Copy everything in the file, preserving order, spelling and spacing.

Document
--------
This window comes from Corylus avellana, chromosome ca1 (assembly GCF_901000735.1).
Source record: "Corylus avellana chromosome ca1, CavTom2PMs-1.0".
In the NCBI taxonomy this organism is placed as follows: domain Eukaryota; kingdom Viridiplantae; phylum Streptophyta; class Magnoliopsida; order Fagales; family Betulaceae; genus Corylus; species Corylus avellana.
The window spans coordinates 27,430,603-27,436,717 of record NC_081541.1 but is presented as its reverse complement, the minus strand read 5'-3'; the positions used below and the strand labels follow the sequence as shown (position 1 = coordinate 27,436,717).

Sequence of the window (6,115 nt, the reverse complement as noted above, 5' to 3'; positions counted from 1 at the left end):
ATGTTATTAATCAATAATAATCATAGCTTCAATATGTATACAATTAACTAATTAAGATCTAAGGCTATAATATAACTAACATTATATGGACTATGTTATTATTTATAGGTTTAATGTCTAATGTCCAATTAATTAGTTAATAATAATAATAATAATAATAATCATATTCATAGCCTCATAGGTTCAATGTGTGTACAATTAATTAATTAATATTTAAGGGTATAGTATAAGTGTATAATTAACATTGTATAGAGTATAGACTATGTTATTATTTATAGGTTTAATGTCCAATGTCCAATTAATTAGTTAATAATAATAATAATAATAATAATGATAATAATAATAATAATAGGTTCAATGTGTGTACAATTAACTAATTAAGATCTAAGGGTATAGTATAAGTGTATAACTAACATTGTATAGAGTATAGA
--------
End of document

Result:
This window comes from Corylus avellana, chromosome ca1 (assembly GCF_901000735.1).
Source record: "Corylus avellana chromosome ca1, CavTom2PMs-1.0".
In the NCBI taxonomy this organism is placed as follows: domain Eukaryota; kingdom Viridiplantae; phylum Streptophyta; class Magnoliopsida; order Fagales; family Betulaceae; genus Corylus; species Corylus avellana.
The window spans coordinates 27,430,603-27,436,717 of record NC_081541.1 but is presented as its reverse complement, the minus strand read 5'-3'; the positions used below and the strand labels follow the sequence as shown (position 1 = coordinate 27,436,717).

Sequence of the window (6,115 nt, the reverse complement as noted above, 5' to 3'; positions counted from 1 at the left end):
ATGTTATTAATCAATAATAATCATAGCTTCAATATGTATACAATTAACTAATTAAGATCTAAGGCTATAATATAACTAACATTATATGGACTATGTTATTATTTATAGGTTTAATGTCTAATGTCCAATTAATTAGTTAATAATAATAATAATAATAATAATCATATTCATAGCCTCATAGGTTCAATGTGTGTACAATTAATTAATTAATATTTAAGGGTATAGTATAAGTGTATAATTAACATTGTATAGAGTATAGACTATGTTATTATTTATAGGTTTAATGTCCAATGTCCAATTAATTAGTTAATAATAATAATAATAATAATAATGATAATAATAATAATAATAGGTTCAATGTGTGTACAATTAACTAATTAAGATCTAAGGGTATAGTATAAGTGTATAACTAACATTGTATAGAGTATAGA